The latest E. coli scare last month prompted Bee readers to express disbelief that state public health officials had not received any reports that anyone had gotten sick from potentially tainted bags of pre-packaged salad mix.
One Sacramento woman said she and her son were hospitalized after eating the salad, which was the subject of a recall. Several other callers also said that, without a doubt, they had eaten from a bag of bad product.
But none of those who contacted The Bee said they had taken the time to call local health officials.
If consumers suspect that tainted food has made them ill, they should contact their doctor, said state Public Health Department spokesman Ralph Montaño. A doctor can help determine whether tainted food was potentially the cause and if necessary contact the county public health department.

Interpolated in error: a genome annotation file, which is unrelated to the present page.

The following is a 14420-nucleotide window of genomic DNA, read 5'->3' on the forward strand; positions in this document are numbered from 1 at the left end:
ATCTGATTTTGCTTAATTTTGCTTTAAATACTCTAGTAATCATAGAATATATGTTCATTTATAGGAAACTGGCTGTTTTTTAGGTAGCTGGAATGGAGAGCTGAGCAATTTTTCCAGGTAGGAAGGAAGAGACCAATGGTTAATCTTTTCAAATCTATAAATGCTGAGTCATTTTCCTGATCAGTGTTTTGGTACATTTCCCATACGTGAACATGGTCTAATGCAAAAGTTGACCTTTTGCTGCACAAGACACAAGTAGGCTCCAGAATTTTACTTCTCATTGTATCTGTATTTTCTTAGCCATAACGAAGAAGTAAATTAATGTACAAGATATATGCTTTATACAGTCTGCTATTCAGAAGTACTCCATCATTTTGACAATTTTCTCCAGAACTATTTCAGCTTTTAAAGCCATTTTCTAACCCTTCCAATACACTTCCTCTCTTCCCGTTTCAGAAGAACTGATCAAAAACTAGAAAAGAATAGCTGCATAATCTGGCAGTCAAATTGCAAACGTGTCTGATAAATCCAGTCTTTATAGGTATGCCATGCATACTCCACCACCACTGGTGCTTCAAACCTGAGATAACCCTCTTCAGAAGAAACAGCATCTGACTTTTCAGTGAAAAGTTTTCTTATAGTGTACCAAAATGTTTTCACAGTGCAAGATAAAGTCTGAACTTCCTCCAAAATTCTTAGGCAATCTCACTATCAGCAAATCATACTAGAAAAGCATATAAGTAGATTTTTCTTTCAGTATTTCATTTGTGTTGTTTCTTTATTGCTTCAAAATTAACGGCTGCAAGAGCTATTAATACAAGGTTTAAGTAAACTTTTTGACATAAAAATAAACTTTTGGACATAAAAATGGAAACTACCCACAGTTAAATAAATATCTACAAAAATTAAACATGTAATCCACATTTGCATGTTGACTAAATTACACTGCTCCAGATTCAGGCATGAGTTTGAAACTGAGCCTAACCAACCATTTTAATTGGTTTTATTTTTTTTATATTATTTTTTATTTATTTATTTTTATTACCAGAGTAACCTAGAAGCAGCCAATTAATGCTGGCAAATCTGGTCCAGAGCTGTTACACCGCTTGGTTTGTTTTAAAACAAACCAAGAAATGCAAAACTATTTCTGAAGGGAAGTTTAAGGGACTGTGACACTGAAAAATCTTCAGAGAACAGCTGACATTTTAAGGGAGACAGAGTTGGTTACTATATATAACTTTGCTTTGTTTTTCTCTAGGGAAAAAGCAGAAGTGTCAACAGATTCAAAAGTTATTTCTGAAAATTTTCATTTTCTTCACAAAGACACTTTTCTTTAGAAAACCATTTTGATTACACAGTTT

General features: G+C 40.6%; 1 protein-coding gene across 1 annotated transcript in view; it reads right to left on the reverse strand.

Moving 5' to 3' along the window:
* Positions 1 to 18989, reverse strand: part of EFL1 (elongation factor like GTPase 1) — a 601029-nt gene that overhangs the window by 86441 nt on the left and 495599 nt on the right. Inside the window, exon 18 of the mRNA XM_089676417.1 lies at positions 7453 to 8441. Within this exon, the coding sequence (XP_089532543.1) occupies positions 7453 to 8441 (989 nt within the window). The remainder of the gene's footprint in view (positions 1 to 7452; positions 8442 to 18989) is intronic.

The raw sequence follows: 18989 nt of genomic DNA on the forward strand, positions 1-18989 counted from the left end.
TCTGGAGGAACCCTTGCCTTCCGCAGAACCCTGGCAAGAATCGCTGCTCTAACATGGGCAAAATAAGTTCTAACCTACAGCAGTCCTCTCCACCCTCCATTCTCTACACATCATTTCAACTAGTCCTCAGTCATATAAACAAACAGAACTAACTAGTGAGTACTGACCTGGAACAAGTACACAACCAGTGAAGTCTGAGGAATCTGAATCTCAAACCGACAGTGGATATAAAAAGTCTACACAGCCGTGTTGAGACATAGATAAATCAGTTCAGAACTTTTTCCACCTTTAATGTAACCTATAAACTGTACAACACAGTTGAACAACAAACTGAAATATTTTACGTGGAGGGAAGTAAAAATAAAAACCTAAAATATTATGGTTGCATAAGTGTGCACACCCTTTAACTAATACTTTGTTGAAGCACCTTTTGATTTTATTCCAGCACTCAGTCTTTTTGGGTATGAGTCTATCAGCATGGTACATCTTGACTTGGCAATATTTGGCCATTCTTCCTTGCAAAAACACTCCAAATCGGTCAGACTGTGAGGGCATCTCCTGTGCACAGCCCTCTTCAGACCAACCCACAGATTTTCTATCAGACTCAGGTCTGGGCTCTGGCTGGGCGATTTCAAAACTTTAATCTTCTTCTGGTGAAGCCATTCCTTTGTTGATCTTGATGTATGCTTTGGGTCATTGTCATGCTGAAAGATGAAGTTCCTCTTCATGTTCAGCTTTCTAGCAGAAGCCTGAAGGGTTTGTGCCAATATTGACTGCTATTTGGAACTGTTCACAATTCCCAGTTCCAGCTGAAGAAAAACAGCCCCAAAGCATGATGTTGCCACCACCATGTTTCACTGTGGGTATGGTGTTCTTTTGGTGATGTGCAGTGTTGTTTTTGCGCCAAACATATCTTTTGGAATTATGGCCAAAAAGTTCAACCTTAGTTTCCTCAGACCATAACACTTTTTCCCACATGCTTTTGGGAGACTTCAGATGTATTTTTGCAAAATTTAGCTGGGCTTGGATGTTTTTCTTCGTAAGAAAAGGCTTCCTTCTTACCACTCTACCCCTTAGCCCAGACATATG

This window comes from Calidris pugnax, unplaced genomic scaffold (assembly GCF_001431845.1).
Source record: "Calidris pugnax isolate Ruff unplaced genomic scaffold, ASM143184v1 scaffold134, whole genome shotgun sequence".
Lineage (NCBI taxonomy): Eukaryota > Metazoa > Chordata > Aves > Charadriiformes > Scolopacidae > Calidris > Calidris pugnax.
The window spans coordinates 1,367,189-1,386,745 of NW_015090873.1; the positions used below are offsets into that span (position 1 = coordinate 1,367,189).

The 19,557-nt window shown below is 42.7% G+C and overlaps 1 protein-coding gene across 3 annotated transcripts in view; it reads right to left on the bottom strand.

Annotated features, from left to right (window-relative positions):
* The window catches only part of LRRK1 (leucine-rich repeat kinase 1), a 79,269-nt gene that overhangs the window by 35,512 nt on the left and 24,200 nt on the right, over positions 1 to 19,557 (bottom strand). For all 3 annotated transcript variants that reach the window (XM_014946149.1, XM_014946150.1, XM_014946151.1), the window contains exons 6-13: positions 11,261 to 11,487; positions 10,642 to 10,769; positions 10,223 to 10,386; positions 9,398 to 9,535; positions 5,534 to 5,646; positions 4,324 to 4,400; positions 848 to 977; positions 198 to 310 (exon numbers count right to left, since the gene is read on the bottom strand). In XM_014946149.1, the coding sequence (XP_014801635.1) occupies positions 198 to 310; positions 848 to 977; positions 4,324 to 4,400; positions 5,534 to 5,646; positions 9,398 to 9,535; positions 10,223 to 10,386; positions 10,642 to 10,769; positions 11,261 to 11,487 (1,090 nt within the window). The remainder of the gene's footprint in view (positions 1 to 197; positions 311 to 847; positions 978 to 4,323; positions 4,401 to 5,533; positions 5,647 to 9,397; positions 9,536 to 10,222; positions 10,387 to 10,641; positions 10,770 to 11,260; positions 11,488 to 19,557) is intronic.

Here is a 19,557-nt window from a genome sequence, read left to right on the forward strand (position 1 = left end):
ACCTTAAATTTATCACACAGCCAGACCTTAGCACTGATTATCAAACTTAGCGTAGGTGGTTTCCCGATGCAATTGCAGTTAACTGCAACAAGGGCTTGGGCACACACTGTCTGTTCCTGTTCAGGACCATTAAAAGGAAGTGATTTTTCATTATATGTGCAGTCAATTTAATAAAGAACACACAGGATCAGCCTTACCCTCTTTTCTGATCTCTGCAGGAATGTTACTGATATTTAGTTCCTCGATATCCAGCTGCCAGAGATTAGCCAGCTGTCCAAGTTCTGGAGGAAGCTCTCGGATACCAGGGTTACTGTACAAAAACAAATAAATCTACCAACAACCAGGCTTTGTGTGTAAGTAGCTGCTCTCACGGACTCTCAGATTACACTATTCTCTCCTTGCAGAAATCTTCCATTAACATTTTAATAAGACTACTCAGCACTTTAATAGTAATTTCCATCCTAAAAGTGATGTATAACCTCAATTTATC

"The county is the first line of defense in these cases," Montaño said.
Robert Schlag, chief of the state agency's Food, Drug and Radiation Safety Division, said local departments need the reports "so that officials are alerted to a potential problem that may exist in the food supply or with practices at a retail food facility."
--Bobby Caina Calvan